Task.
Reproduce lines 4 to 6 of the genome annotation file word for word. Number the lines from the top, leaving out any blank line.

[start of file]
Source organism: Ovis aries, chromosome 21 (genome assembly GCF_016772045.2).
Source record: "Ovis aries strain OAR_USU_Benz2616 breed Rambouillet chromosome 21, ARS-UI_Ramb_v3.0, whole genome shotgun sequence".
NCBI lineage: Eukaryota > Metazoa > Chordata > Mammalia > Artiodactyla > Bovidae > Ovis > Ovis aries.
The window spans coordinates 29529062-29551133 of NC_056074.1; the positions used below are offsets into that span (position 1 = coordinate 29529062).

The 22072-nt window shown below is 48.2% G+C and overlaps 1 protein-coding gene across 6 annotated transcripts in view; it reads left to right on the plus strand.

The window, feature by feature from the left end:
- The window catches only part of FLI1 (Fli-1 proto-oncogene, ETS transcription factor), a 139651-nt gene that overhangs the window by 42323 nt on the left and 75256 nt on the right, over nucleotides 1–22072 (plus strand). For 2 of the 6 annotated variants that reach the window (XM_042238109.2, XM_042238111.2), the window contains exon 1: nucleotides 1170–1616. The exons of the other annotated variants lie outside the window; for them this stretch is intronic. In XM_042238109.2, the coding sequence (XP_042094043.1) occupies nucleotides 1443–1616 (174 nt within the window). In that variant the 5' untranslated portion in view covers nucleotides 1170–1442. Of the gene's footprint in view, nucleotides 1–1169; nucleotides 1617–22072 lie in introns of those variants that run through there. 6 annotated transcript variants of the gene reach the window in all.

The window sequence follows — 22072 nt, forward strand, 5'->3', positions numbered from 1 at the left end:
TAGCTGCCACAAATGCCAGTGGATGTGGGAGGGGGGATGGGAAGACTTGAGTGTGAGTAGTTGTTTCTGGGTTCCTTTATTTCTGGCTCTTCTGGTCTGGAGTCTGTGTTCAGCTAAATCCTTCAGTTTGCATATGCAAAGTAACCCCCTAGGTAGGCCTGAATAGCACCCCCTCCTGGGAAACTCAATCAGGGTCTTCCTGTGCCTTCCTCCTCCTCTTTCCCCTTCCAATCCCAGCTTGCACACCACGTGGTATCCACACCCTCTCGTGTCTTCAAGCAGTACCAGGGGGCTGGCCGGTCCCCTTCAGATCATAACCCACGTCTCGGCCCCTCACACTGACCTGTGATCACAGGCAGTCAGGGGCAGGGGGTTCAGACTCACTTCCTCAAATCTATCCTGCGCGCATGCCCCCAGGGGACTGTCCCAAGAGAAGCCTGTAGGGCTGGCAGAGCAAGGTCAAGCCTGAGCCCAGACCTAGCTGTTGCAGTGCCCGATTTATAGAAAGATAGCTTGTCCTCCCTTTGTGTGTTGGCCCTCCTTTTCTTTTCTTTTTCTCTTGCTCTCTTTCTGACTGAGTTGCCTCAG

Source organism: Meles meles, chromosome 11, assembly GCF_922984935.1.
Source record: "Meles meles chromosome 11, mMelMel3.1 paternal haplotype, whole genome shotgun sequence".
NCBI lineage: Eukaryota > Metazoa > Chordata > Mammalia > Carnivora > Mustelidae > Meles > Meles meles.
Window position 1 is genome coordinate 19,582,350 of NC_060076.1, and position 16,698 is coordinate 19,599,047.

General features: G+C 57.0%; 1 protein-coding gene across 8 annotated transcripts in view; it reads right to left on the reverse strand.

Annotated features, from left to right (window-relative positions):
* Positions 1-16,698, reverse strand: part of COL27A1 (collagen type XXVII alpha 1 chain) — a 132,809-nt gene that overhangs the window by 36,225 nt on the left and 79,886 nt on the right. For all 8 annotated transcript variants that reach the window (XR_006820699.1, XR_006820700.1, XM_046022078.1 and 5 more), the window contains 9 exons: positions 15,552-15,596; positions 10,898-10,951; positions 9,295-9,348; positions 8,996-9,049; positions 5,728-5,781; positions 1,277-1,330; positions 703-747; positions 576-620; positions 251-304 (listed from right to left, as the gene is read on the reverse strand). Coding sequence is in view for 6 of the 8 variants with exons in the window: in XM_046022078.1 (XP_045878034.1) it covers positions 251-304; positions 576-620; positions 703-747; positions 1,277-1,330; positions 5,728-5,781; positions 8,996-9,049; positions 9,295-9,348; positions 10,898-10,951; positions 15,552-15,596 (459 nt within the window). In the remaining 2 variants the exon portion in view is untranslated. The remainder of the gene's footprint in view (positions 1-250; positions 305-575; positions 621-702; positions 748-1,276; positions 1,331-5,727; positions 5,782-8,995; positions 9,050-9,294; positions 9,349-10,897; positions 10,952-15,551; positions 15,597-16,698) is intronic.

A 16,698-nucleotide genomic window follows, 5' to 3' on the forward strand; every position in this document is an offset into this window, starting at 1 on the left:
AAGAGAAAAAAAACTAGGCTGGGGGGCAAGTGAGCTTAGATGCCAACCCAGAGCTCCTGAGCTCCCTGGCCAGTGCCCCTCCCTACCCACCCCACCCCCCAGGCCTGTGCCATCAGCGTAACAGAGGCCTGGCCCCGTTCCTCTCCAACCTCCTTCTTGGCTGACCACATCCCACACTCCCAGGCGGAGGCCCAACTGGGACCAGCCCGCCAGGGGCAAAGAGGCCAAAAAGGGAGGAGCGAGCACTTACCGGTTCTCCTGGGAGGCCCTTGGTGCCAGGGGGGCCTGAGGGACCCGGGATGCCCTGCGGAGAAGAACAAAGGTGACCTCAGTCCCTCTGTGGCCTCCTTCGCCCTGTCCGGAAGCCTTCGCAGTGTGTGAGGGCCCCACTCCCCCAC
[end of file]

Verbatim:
The window spans coordinates 29529062-29551133 of NC_056074.1; the positions used below are offsets into that span (position 1 = coordinate 29529062).

The 22072-nt window shown below is 48.2% G+C and overlaps 1 protein-coding gene across 6 annotated transcripts in view; it reads left to right on the plus strand.

The window, feature by feature from the left end: